Are you there, God?

So, if trust is such an elusive ideal, why must it be a fundamental part of all our relationships and dealings with others in adulthood? How do we know who and what is worthy of our trust?
What is the difference between being trusting and being naive? Do we even need trust to get by in life?

From what I can establish, for trust to occur we need to take into account several factors:
a) The trustee's ability to trust: Have they had any experience in trusting before, and have they had failures of trust that may lead to an inability to place faith in something/someone?
b) The object of trust: Does it display characteristics of trustworthiness? Is there tangible proof that this object of trust is going to behave in a predictable manner, or is there a large amount of risk involved?

It seems as though there are two popular beliefs as far as trust goes. Either we a) are taught about  trustworthiness by an object of trust, and establish a feeling of security/build trust this way; or b) we subconsciously size up situations and put our faith in things that 'feel' right - if we perceive no logical reason to distrust them, we don't.
Obviously both theories have flaws, however I lean in favour of idea a).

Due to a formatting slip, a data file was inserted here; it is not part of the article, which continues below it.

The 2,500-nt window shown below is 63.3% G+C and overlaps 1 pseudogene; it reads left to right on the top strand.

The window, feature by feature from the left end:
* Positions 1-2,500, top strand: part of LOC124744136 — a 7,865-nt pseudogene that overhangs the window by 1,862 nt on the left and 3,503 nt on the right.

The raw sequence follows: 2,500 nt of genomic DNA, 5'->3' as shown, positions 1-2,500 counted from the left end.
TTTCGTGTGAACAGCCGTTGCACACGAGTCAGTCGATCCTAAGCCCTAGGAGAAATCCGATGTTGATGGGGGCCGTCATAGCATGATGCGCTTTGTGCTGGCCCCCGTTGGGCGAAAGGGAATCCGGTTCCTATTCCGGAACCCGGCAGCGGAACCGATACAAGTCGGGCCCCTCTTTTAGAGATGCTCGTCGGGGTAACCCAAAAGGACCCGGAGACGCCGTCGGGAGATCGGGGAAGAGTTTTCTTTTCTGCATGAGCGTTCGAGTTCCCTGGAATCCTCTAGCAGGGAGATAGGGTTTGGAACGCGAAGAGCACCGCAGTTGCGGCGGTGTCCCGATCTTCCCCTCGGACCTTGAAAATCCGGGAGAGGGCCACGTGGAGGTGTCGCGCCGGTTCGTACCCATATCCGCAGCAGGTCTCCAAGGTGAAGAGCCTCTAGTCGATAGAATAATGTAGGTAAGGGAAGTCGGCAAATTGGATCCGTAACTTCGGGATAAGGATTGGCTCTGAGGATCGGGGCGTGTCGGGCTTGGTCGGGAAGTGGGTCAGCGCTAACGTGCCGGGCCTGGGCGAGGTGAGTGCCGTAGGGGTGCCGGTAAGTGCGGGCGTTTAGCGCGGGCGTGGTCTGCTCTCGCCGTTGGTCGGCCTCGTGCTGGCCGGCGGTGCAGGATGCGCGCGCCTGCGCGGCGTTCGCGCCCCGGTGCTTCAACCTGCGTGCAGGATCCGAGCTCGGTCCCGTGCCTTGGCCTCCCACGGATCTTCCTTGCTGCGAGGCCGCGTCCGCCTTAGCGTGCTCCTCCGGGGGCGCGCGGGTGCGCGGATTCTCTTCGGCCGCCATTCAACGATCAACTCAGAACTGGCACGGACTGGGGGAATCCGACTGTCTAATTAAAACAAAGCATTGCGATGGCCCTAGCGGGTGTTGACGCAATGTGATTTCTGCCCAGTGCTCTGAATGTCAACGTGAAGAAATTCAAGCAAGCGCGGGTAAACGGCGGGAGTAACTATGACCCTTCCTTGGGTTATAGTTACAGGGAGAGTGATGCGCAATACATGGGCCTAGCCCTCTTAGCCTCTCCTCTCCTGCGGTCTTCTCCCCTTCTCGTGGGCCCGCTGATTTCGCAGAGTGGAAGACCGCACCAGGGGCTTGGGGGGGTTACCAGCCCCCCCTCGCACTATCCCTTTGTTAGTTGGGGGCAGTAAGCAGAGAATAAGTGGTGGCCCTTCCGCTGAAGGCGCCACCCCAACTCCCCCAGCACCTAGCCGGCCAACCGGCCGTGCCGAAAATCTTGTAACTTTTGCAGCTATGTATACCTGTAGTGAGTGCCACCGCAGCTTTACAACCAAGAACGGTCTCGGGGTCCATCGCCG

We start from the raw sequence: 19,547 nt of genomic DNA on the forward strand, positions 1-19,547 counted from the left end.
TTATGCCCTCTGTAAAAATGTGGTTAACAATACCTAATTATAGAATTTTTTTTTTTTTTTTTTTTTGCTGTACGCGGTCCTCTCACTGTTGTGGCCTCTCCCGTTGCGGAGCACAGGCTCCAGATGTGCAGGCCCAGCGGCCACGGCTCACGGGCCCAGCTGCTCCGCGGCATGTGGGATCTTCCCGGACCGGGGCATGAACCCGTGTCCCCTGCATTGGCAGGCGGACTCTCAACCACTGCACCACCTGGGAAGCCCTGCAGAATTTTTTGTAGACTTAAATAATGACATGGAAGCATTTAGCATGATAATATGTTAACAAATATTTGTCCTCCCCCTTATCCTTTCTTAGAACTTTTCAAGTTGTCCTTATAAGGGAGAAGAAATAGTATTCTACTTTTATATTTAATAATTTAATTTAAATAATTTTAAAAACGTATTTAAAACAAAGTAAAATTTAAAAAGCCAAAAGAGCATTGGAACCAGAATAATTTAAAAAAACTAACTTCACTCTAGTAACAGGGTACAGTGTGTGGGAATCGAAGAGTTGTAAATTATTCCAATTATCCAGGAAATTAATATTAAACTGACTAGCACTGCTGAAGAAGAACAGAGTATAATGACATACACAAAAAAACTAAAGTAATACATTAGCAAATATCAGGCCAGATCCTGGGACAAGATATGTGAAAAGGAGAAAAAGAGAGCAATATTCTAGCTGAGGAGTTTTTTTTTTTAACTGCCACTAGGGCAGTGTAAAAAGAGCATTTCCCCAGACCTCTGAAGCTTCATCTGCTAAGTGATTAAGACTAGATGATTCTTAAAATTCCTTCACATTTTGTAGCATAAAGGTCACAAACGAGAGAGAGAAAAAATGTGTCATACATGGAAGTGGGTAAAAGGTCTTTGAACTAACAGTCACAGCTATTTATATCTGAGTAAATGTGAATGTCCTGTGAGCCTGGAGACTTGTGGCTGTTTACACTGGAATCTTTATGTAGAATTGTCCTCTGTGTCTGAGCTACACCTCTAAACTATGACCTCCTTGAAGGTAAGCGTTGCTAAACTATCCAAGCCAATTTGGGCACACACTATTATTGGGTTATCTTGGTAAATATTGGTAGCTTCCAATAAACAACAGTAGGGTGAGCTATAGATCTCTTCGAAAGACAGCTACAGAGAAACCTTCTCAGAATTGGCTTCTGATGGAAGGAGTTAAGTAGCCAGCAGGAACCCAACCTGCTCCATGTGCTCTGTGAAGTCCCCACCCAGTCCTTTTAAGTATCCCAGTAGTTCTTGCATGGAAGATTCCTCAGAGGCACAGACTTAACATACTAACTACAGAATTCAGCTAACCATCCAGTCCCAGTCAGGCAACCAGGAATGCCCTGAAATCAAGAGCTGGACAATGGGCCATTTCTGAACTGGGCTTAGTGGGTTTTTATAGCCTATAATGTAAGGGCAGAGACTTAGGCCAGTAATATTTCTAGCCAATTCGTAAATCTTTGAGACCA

I think as newborns we have no trust, and it is only through conditioning that we learn to rely on certain things and people. We form bonds and attachments to the things we can trust, and are wary or upset by irregularities in our lives.

Extensive research shows that children may have a more solid upbringing with routine and predictability. Rules they can easily understand and follow, and consequences they can predict are conducive to a happy state of being.
It therefore makes sense that we form stronger attachments to people we trust, and why product loyalty and customer loyalty are integral to the success of corporations and businesses. Most will work hard to keep customers happy, as unhappy consumers will go elsewhere.


Relationships without trust are like baking without a recipe!


Relationships can be messy and unpredictable! If we cannot predict the outcome of our actions, disaster often strikes. 
To trust someone that has demonstrated no signs of trustworthiness could be deemed naive. Ask someone why they believe in God, or why they trust their car to get them from A to B. I guarantee they will declare something along the lines of "Because I have never been let down by (them) before," or "I see no reason not to."
If your car is prone to breaking down periodically for no obvious reason, or God has not met your expectations of Him, then you are less likely to 'trust' in either situation. Why would you?



I feel like trust is an essential part of human relations. 
Even if we have no legitimate reason to doubt or mistrust something or someone, we still know of or hear of plenty of reasons why we shouldn't believe blindly.
My friends may be faithful and loyal, but yours may have sold your soul to the devil for a nickel. Yet, until my own friends let me down I choose to trust them. Why is that?
Whether we are putting our faith in a person or a product, an object or an idea, we need to feel like we can predict the outcome. We need to know that the likelihood of being let down is minimal - our well-being is dependent on it.
If we cannot trust in anyone or anything then we would live a very guarded and small life.